Wednesday, 10 September 2014

100% accuracy for diagnosis of Invasive Aspergillosis

A recent report on the diagnosis of invasive aspergillosis concludes that the use of a combination of two quite new PCR-based tests gives investigators the ability to detect aspergillosis with 100% accuracy. That is a pretty optimistic claim given that the best PCR-based molecular tests to date have sensitivity rates of 79% (i.e. the proportion of patients identified by the test who are known to have invasive aspergillosis) and specificity of 94% (i.e. the proportion of patients who are known not to have invasive aspergillosis that are correctly identified by the test) in blood samples - see recent diagnostics review.

The authors of the paper state that they have used two nucleic acid amplification techniques - one amplifies single standed RNA (NASBA) thus presumably largely works by amplifying expressed genes or other sequences, the other amplifies DNA sequences (qPCR) thus presumably identifies whole or fragmented fungal cells. Each will use sequences that are specific to Aspergillus.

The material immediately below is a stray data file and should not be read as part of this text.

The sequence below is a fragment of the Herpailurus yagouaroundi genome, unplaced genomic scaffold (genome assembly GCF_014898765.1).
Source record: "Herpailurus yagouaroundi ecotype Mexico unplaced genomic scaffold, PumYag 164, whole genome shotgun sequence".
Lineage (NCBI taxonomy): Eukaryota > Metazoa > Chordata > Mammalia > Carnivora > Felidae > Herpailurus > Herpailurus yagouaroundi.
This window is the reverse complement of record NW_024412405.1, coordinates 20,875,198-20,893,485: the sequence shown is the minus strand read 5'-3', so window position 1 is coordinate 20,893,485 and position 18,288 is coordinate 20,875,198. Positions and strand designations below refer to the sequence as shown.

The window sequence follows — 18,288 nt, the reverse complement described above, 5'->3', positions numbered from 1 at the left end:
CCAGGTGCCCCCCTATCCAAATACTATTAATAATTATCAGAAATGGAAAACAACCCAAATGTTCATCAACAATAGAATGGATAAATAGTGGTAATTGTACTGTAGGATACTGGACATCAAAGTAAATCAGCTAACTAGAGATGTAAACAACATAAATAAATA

The paper claims that use of a combination of these two tests (which separately have sensitivities of 77% and 68% respectively, specificity of 80% and 89% respectively) gives perfect specificity of 100% , meaning all those identified as not having aspergillosis were correct diagnoses.

The combination of tests also gives 100% positive predictor value (PPV) which is a measure of its accuracy i.e. the number of known positives compared with the number of positives indicated by the tests. Given that this figure refers to the proportion of a population that are identified correctly it suggests that the expected number of positives were identified. However the authors do not highlight the figure for the sensitivity of the combined tests other than mention that it was 'the most sensitive' of the combinations tested.

These figures are striking and offer much encouragement for those in need of a reliable diagnostic test for invasive aspergillosis. In this study the sample population was quite small (80 patients) and analysis was done retrospectively, which is an approach with several weaknesses.

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